Netflix has released the new season of “House of Cards." If there’s been one criticism of the show, it’s that it’s too heavy on product placement.
One plus for brands: viewers can’t fast -forward through product placement, says John Murphy, who teaches advertising at the University of Texas at Austin.
“It’s part of the story line, and therefore it’s potentially much more valuable exposure than a traditional 30-second spot,” he says.
The brands are definitely making money. But the shows? Unlikely, says Abram Sauer, founder of the Annual Product Placement Awards at Brandchannel.com.
“I would be shocked, personally, to learn that any money was paid to Netflix in any form,” he says.
Sauer says a lot of times brands pay with props instead of cash. Like, if there’s a bar scene, the brewer will bring in everything needed to make it look like a real bar. For a show, that can add up to hundreds of thousands of dollars.
Jenny Blahowski is trying to be a normal mom. On a recent afternoon she fetched two of her boys at a bus stop in a Minneapolis suburb.
"How was school?" she asked, cheerfully.
But things are not normal. The kids pile into her minivan, which is filled with stuff you’d probably keep in your home, if you had a home. Blahowski and her kids have been homeless since December. Blankets, clothes and toys fill the back of the minivan.
Jenny Blahowski greets her boys Leon, 6, and Daniel, 9 at a bus stop outside the emergency shelter they stayed at for nearly three months in the Minneapolis suburb Shakopee.Annie Baxter/Marketplace
They’ve been staying at an emergency shelter run by the nonprofit Beacon Interfaith Housing Collaborative. Blahowski says that's helped a lot. But her six year-old, Leon, has been way more emotional lately. Crouched in his car seat, he peers out from under a purple ski cap with the word “LUCKY” emblazoned on it, and he begins to wail. His mom's not sure why. His crying jag lasts about half an hour.
There are now 2.5 million homeless kids in America today, according to the National Center for Family Homelessness at the American Institutes for Research or AIR.
“These are the highest numbers on record. It's truly epidemic levels that we've reached,” says John McGah, senior associate at AIR.
AIR came up with its number based on data from the U.S. Census and the Department of Education. The latter counts kids as homeless if they're on the street; in a car or a shelter; or if they're doubled up temporarily with friends or relatives. It’s a broader definition of homelessness than the one used by the U.S. Department of Housing and Urban Development. Experts say even doubling up can have bad consequences for kids. Wilder Research in St. Paul, Minn. has found that kids who are doubled up miss more school than kids in shelters, as shelters may provide transportation to school.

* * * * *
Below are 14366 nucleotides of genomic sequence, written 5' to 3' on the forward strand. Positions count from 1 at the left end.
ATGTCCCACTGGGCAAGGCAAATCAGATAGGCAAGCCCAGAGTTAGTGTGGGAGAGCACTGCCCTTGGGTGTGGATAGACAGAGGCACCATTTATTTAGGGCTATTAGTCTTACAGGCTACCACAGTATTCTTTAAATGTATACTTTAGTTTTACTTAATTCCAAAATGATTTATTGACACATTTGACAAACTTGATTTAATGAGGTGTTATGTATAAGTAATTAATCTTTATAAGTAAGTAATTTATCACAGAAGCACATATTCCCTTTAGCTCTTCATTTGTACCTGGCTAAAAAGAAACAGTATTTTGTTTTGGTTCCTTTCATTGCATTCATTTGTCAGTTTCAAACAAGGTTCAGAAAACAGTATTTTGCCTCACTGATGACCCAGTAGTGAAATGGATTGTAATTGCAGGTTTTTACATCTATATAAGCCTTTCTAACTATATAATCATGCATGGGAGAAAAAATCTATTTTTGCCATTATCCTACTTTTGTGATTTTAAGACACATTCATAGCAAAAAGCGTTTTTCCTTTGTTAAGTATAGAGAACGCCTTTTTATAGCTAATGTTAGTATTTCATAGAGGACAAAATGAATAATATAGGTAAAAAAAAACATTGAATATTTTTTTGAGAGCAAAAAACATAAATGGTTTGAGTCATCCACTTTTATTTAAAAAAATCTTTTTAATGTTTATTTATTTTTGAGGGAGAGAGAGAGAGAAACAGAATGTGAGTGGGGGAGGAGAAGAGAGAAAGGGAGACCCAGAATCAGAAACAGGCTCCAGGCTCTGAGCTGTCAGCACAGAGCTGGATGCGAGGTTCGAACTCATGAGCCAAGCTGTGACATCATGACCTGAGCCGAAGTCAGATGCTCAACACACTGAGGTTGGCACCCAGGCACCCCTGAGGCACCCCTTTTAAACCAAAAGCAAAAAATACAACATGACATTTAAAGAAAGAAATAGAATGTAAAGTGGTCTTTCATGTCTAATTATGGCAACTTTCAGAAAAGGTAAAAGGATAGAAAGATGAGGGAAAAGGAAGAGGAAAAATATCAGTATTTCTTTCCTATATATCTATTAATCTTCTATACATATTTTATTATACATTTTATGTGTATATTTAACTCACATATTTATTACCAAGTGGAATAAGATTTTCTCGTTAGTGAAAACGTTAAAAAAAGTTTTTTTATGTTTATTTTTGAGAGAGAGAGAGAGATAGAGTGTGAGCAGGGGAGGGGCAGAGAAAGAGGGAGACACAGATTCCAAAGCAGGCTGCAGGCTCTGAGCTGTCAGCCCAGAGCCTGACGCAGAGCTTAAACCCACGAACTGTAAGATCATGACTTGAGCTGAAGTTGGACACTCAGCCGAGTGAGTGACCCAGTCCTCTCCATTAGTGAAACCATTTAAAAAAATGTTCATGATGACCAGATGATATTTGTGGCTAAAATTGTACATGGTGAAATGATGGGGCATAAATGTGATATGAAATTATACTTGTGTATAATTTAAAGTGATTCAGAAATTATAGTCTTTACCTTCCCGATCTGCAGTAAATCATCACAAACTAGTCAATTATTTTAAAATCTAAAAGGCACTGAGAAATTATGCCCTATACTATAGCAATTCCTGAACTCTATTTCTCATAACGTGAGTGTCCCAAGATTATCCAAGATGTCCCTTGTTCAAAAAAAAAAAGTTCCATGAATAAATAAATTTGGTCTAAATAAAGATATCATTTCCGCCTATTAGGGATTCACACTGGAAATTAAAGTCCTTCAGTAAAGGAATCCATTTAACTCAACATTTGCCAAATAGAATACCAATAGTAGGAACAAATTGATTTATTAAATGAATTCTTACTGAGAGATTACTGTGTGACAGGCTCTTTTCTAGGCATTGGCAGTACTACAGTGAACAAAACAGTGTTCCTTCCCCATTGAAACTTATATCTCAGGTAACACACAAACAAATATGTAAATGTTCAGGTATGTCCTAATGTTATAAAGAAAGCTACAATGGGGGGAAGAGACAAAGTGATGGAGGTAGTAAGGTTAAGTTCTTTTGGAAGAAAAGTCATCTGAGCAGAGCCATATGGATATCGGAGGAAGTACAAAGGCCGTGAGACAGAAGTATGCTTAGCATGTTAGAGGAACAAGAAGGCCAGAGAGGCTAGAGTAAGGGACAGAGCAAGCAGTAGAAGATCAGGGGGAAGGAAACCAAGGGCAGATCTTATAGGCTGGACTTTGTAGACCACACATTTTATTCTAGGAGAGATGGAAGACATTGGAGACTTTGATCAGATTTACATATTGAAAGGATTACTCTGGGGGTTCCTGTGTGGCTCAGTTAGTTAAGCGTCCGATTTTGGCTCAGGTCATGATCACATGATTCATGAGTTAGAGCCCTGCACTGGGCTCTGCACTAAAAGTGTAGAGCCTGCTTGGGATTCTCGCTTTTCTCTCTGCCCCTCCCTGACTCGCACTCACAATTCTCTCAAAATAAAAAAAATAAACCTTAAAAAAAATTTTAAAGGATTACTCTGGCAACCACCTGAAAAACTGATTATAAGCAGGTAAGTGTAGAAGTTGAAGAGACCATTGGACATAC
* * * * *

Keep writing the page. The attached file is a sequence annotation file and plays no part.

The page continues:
McGah and other experts say efforts to reduce homelessness among veterans and the chronically homeless have been successful in bringing their ranks down. But McGah says homeless kids and their families haven't gotten the same political attention.
At the same time, rents are rising. A lot of people are priced out of the rental market. And HUD’s Section 8 housing voucher program, its largest housing subsidy program for low-income people, isn't keeping up with demand.
“Everywhere you go, it's either there's a long, long wait-list or you can't even get on the wait-list because there are so many people on the wait-list,” says Steve Berg, vice president for programs and policy with the National Alliance to End Homelessness.
Jenny Blahowski says her six year-old son Leon has been more emotional than usual during the three months they’ve spent in a homeless shelter in a Minneapolis suburb.Annie Baxter/Marketplace
Jenny Blahowski says she’s tried to get onto several section Section 8 wait lists to no avail. Beacon Interfaith is helping her on that front.
But she also faces another issue in today’s tight rental market: landlords are extra picky. Blahowski says she's been sober for four years but her past includes drugs and theft. Ditto for her husband, who's now in rehab. That all puts their family at a big disadvantage.
“You don't realize how far it will follow you even if you've been sober for so many years,” she says.
Still, a county program is helping Blahowski get out of the shelter and into transitional housing with three of her four kids. Her ex has custody of her oldest boy. Once her husband’s out of rehab, they’re both working, and the family has more permanent housing, Blahowski hopes to have all four boys under one roof.
“I want them to be someone that they're proud of,” she says. “So I try my hardest to find a home for them and make sure they’re going to school and doing what they have to do.”